Review: The white existentialism of ‘The White Lotus’

HBO’s splashy summer drama probes at America’s colonial past, but doesn’t manage to rewrite a critical future.

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Manasa Gudavalli

HBO’s The White Lotus was the streaming darling of the summer. The show attempts to probe America’s colonial past in this satire of the tourism industry. (Staff Photo and Illustration by Manasa Gudavalli)

By Isabella Armus, Deputy Arts Editor

Cradled by lapping tides, a boat full of white, wealthy and unreasonably attractive patrons arrive at the paradisiacal island of Maui as doting staff members wave from the distance, relegated to a mere speck within the frame. This is one of the first scenes of creator Mike White’s latest show “The White Lotus” — a moment that remains emblematic of the entire series throughout its six-episode run. 

The show’s opening concerns a mysterious corpse being packed into an outgoing flight and a man returning from his (presumably ruined) honeymoon. This image hangs over the audience as the series then loops back to the beginning, showing the events leading up to this untimely death. With this, we officially meet the primary cast of characters. First, a WASP-y tech family and their daughter’s friend Paula, then a lonely woman named Tanya mourning her dead mother (played with hilarious brevity by one Jennifer Coolidge), and, finally, the newlywed couple — who have already grown to disdain each other — going on their honeymoon.  

These three groups each have equally fraught dynamics that bleed into one another and come to separate dramatic climaxes as the series continues. But what really gives the show depth is the eclectic staff that runs the hotel on the sidelines, including a bellhop named Kai, who begins a secret tryst with Paula that eventually goes south, and the powerhouse hotel manager named Armond, whose eerie ability to snap from drugged-out mania to a hospitable Cheshire cat should receive several accolades. Also on staff is the show’s center of rotation: a Black spa worker named Belinda, whose immaculate service causes Tanya to turn obsessive and demand that Belinda remain at her beck and call. It’s on these characters that the families wreak their havoc, as they belittle, disregard and even flat-out insult the staff in a vain attempt to exert control over their situations.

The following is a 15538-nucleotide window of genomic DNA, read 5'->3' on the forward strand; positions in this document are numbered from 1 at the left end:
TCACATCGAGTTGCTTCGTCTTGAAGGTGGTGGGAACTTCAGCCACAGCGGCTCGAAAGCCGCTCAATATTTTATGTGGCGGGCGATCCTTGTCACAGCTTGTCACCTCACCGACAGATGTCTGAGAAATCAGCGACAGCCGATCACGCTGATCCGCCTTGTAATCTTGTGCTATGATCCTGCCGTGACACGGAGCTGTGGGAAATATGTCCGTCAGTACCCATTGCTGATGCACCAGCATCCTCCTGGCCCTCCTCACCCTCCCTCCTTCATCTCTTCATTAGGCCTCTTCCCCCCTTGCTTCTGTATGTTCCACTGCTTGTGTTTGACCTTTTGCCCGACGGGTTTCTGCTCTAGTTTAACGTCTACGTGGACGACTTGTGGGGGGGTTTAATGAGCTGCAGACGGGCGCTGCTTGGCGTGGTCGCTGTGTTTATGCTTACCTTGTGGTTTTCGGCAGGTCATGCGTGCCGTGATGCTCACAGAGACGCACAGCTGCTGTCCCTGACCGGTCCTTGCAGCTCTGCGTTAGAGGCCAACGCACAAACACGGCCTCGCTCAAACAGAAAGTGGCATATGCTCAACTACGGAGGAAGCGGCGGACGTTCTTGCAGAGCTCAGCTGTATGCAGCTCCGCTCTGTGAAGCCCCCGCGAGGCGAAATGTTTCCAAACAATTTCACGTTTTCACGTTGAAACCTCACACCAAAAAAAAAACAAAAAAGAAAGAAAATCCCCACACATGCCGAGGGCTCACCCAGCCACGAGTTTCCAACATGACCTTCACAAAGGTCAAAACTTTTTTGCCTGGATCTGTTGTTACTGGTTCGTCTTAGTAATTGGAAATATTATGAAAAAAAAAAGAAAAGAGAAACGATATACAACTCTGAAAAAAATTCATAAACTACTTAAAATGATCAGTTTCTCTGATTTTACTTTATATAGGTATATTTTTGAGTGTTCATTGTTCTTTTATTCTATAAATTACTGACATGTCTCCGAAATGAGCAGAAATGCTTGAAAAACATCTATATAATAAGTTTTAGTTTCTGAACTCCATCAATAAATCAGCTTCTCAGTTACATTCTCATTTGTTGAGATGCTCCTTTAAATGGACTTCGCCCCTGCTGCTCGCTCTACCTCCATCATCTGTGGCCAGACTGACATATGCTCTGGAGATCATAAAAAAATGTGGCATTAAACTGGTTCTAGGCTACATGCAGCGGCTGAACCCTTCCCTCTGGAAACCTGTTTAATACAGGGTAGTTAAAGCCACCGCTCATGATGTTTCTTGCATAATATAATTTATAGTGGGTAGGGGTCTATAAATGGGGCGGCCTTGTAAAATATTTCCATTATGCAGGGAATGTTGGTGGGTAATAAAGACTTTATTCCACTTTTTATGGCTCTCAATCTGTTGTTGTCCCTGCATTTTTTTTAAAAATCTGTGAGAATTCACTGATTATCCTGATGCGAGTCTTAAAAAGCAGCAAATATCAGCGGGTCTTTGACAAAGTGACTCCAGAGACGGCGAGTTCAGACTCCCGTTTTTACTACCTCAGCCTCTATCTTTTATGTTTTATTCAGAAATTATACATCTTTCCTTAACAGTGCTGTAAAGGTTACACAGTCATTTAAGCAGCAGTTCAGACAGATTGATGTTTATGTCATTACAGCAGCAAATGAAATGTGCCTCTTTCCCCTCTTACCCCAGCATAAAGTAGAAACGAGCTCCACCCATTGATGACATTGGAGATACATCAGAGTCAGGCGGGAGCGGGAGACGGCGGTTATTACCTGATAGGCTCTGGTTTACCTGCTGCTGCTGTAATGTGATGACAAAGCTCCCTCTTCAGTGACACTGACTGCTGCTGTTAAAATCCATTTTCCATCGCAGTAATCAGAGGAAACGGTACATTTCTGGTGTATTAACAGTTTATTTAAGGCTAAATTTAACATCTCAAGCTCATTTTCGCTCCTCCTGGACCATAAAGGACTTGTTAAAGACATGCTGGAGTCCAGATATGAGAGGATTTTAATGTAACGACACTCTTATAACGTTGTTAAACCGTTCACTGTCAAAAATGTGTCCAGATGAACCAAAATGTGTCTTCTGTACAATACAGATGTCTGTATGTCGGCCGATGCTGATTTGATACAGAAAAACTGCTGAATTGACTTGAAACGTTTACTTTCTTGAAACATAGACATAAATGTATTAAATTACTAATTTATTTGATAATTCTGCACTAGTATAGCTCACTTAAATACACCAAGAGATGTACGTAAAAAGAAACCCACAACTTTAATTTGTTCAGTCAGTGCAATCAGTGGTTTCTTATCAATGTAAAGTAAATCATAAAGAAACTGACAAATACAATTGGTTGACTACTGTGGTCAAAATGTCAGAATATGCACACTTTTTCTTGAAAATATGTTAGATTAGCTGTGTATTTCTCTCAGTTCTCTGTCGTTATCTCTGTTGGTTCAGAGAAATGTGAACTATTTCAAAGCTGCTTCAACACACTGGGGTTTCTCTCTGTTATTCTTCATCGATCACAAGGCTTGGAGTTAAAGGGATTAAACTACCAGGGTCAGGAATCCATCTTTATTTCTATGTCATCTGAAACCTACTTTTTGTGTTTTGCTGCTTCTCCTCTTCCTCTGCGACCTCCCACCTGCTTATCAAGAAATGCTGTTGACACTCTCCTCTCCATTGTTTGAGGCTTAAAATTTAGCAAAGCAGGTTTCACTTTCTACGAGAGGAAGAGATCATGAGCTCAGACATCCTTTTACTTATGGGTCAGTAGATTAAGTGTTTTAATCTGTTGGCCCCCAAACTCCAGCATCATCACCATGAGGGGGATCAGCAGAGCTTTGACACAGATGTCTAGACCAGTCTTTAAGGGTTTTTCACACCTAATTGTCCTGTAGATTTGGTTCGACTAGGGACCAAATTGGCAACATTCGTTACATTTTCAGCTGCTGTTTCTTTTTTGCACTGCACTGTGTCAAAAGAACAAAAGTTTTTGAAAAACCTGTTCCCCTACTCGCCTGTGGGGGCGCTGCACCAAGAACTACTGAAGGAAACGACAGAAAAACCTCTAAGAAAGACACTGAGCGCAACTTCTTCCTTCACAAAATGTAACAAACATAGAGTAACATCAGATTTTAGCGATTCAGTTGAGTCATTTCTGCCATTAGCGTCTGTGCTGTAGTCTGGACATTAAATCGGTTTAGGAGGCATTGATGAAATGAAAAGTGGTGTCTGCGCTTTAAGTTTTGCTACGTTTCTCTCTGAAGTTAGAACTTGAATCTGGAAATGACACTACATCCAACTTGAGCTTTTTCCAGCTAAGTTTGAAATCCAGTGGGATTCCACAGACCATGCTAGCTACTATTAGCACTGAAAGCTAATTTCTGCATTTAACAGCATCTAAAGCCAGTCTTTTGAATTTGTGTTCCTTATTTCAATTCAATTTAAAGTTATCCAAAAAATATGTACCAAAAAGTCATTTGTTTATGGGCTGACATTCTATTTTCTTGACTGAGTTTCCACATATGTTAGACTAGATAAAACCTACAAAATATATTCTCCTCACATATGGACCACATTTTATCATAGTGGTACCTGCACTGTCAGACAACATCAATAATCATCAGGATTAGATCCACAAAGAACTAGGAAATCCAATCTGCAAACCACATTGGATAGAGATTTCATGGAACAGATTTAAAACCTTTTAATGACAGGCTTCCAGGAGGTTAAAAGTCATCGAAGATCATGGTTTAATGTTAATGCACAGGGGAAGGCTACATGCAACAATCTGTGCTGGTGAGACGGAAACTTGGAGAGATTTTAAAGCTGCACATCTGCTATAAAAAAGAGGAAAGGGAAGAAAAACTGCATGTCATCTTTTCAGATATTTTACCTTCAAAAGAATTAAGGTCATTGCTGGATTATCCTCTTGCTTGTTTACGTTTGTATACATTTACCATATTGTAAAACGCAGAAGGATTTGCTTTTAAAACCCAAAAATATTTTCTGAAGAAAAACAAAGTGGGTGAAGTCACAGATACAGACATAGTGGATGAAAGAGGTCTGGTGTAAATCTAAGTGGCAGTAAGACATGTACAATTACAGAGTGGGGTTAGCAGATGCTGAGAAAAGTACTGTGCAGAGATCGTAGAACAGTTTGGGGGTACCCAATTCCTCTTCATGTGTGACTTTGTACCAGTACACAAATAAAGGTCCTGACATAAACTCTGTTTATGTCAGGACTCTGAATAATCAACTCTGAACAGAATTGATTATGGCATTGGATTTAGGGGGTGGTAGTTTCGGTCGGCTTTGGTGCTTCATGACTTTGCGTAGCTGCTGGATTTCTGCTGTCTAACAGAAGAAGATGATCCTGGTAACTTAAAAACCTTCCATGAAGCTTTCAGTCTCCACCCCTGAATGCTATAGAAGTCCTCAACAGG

Watching privileged people spiral under the stylish and seductive atmosphere of a tropical hotel makes “The White Lotus” a late-summer catnip and daring satire of the American tourism industry that has taken over Hawaii — one of the more famous yet ignored examples of stolen and colonized land. However, as well-intentioned as this parodic rendering of the 1% is, the show’s constant focus on the hotel guests creates yet another piece of media obsessed with whiteness. 

Instead of opting for parts of the narrative to narrow in on the staff, who are predominantly people of color, White chooses to only skewer the problematic behavior of the new arrivals. We see the twists and turns of snobby newlywed Shane’s erratic behavior towards Armond as retaliation for Armond’s failure to give him the suite he wanted. We watch in horror as tech company girlboss Nicole espouses neoliberal Twitter lingo about cancel culture to her teenage children. Even more heartbreakingly, we see Tanya’s obsession with Belinda’s service culminate in her revoking an offer she made to fund Belinda’s wellness company, leaving Belinda in tears at the front desk.